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13 siblings held captive -- how did no one else know?

CNN logo CNN 1/16/2018 By Holly Yan, CNN
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A nondescript, burnt orange house in Southern California -- similar to many others on the same street -- turned out to be a prison for 13 siblings.

Now, questions abound over why the Turpin children were allegedly held captive by their parents -- and how no one else seemed to know.

What we know

A 17-year-old escaped

If not for a daring bolt by a 17-year-old girl, she and her siblings might still be trapped.

The teen "appeared to be only 10 years old and slightly emaciated," the Riverside County Sheriff's Department said.

Using a cell phone she grabbed from the house, the girl tipped authorities off to a gruesome scene.

Children were chained to their beds

When authorities arrived at the 4-bedroom house in Perris, they found some of the children shackled with chains and padlocks, the sheriff's department said.

Conditions inside the house were filthy, as were the siblings. They "appeared malnourished and very dirty," authorities said.

The 13 siblings ranged from 2 to 29 years old -- but the seven adults were so emaciated that they looked like children.

David and Louise Turpin with their children © Facebook/David-Louise Turpin David and Louise Turpin with their children

The parents have been charged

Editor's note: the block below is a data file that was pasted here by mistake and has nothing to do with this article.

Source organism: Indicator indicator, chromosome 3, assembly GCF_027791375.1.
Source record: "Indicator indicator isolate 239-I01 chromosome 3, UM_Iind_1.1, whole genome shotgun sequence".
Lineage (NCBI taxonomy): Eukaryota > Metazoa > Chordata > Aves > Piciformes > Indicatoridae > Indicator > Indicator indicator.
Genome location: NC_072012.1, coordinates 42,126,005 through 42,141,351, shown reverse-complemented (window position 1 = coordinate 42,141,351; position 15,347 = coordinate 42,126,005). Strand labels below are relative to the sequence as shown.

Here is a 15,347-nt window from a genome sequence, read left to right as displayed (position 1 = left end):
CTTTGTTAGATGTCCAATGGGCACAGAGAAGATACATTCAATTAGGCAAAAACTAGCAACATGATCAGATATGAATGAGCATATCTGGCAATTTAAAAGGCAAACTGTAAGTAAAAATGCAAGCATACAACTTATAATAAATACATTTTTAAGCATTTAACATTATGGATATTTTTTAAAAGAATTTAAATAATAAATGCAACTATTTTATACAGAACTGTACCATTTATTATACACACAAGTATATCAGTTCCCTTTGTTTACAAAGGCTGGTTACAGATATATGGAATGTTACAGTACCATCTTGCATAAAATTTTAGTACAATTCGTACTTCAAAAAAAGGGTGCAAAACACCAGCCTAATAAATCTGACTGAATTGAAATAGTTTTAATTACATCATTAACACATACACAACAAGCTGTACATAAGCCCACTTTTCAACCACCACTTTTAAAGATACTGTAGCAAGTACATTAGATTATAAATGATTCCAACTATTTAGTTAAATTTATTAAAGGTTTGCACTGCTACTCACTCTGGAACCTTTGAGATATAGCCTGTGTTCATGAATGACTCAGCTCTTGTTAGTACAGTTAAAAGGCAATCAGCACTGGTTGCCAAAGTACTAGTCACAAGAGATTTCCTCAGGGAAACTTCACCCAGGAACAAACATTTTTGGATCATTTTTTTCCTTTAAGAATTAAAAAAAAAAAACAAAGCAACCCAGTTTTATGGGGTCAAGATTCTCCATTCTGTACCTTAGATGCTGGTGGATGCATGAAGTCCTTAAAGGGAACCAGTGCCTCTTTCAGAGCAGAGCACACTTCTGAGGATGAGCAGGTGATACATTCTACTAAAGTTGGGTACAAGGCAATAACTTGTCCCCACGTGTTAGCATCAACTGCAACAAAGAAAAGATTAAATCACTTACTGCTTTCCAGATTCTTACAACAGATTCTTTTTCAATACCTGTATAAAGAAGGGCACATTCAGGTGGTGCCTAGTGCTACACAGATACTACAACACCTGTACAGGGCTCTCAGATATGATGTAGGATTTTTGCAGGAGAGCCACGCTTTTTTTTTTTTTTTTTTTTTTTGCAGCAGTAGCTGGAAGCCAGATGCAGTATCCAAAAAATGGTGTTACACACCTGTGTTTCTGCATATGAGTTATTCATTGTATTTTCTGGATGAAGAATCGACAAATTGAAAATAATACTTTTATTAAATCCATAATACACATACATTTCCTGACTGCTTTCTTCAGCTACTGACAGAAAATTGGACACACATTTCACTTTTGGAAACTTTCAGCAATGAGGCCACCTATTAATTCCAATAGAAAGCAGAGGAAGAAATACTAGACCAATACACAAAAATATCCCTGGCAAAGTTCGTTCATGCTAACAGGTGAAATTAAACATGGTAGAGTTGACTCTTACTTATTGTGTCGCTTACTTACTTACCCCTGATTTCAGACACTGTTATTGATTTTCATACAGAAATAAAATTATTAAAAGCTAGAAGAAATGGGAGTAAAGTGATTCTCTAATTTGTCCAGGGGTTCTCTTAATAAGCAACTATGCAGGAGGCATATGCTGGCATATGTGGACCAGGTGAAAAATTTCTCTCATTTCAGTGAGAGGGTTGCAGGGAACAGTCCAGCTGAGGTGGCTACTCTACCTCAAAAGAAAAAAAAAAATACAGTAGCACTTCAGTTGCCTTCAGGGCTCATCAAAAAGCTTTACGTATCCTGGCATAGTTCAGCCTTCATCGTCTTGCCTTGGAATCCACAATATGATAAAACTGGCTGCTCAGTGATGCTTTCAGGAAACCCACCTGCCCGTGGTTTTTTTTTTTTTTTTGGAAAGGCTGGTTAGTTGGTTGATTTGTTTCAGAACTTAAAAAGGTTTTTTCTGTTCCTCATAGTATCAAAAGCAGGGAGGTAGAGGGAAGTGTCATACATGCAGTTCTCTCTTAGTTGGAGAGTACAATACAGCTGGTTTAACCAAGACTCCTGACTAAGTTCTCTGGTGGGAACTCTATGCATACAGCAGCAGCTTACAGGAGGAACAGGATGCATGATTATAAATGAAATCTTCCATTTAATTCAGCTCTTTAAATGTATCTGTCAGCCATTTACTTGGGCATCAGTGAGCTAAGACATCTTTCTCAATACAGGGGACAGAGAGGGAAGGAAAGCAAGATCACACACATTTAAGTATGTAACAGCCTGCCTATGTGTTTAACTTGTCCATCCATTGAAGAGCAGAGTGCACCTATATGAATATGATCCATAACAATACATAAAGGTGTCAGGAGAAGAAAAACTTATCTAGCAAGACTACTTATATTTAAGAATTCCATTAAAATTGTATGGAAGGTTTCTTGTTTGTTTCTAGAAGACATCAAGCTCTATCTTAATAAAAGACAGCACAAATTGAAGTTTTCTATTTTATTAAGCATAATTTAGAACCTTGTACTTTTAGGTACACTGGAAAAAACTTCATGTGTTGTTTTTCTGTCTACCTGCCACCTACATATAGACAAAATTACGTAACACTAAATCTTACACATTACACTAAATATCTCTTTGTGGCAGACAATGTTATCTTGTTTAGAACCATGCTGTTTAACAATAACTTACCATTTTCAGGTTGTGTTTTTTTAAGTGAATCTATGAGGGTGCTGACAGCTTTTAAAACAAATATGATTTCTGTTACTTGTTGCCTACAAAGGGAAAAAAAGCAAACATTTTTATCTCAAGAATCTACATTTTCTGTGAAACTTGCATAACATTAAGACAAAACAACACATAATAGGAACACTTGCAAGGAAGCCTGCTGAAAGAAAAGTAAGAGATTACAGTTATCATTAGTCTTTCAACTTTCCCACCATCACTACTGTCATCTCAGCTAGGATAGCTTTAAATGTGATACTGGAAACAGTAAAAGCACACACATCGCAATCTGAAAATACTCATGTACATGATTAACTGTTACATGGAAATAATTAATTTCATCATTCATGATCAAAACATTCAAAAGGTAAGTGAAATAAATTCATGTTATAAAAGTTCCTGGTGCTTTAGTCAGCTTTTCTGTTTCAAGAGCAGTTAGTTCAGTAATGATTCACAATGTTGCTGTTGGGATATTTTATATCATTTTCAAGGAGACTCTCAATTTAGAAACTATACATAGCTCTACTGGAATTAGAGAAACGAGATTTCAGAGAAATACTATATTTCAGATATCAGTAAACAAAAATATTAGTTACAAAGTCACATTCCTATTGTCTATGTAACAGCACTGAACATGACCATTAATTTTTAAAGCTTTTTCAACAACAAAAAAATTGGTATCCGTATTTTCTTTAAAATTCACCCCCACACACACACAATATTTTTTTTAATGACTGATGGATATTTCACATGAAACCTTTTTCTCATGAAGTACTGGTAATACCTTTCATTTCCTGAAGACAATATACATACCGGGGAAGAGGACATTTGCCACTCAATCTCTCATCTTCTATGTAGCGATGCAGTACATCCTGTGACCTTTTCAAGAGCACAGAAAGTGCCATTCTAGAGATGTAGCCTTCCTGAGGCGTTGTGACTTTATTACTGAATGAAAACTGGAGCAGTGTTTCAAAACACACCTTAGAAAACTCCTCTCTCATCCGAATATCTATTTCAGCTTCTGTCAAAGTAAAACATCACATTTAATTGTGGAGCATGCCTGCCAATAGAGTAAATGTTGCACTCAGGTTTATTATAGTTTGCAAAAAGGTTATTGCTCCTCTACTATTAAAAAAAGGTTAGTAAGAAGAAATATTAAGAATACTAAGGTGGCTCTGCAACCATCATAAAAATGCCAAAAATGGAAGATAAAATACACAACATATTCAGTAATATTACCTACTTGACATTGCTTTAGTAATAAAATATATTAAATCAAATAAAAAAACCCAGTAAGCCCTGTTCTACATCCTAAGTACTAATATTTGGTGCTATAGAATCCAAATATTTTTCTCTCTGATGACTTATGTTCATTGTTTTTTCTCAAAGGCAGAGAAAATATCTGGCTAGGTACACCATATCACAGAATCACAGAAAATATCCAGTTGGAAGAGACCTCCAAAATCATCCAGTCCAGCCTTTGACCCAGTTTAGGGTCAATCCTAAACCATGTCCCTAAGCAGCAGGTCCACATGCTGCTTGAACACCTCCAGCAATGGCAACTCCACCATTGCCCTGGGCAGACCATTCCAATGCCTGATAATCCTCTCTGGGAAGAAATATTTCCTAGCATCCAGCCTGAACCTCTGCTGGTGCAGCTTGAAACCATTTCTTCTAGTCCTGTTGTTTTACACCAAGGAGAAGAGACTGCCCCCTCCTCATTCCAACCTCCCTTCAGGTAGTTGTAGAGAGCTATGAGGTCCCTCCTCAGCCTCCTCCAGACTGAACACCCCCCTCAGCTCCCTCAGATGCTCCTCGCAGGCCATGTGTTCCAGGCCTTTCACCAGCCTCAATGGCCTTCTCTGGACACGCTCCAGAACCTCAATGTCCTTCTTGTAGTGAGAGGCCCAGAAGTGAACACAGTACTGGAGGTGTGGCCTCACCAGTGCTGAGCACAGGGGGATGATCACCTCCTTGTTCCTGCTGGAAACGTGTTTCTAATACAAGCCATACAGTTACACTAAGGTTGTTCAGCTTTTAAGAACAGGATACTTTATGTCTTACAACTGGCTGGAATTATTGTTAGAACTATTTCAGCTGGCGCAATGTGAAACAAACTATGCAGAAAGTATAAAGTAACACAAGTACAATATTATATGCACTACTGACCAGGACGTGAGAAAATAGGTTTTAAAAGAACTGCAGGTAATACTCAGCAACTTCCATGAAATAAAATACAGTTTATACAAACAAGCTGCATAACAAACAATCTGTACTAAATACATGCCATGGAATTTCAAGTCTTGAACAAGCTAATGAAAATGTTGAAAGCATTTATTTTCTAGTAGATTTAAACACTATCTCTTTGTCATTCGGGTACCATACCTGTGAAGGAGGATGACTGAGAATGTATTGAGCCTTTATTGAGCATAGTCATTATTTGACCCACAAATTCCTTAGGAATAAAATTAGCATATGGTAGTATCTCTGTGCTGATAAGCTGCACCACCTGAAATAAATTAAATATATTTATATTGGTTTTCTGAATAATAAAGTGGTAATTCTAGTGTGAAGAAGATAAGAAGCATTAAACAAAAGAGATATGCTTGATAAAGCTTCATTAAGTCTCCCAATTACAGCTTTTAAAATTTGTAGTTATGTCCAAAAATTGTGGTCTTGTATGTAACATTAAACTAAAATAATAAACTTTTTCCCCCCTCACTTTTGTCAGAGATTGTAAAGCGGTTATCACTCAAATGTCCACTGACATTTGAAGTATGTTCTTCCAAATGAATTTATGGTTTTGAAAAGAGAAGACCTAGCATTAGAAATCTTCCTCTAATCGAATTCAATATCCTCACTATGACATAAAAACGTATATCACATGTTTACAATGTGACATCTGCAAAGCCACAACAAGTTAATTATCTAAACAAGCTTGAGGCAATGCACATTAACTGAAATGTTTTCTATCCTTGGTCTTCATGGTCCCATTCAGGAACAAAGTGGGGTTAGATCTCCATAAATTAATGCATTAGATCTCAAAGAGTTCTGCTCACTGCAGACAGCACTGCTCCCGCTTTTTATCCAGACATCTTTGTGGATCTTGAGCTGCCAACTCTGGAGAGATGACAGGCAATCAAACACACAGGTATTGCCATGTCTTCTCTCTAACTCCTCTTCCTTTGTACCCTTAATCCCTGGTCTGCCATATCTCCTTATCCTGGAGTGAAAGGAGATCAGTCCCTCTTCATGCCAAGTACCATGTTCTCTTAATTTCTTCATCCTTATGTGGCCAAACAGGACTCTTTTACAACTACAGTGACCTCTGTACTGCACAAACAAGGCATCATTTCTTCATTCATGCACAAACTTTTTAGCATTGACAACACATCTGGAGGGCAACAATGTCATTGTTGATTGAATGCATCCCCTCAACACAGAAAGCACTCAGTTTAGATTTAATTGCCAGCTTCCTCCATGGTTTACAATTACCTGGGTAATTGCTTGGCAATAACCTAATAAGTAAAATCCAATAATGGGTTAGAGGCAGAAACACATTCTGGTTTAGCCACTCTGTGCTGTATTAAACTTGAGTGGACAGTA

David and Louise Turpin are charged with torture and child endangerment. Bail was set at $9 million for each.

The children were apparently home-schooled

The father, David Turpin, ran a private school out of his home called Sandcastle Day School, according to the California Department of Education. Turpin is listed as both the administrator and principal.

They looked happy in vacation photos

Perhaps the oddest juxtaposition in this case is the cheerful family photos contrasted with the apparent horror of their home life.

One photo, taken at the parents' wedding vow renewal in Las Vegas, showed a dozen beaming siblings and a baby, with all the boys wearing identical suits and the girls in matching dresses.

What we don't know

The parents' side of the story

It was not immediately clear if the suspects had attorneys. They have a court hearing scheduled for Thursday.

a person posing for the camera © Facebook/David-Louise Turpin

What other relatives may have known

David Turpin's mother, Betty, said she doesn't have any information about the case.

But she said "we feel like one side of the story has been reported. This is a highly respectable family."

For example, the siblings wore identical outfits based on gender to help "keep up with the kids" during outings, she said.

And when the family went out, the couple would line the children up according to age, and the parents took their positions at the front and back of the line.

Whether other children went to the home school

The Sandcastle Day School is listed as a K-12 private school. It was not immediately clear whether anyone outside the Turpin family was educated there.

How the parents supported the 13 children

In 2011, the Turpins filed for bankruptcy. At the time, David Turpin listed his income as a Northrup Grumman engineer as $140,000.

His wife's occupation was listed as "homemaker."

The couple had about $240,000 in debt, which was mostly credit card debt, the bankruptcy documents state.

But photos posted on Facebook show the whole family took several vacations in recent years. And the children joined their parents when they renewed their vows at Las Vegas' Elvis Chapel in 2013 and 2015.

CNN's Cheri Mossburg, Dave Alsup and Alanne Orjoux contributed to this report.

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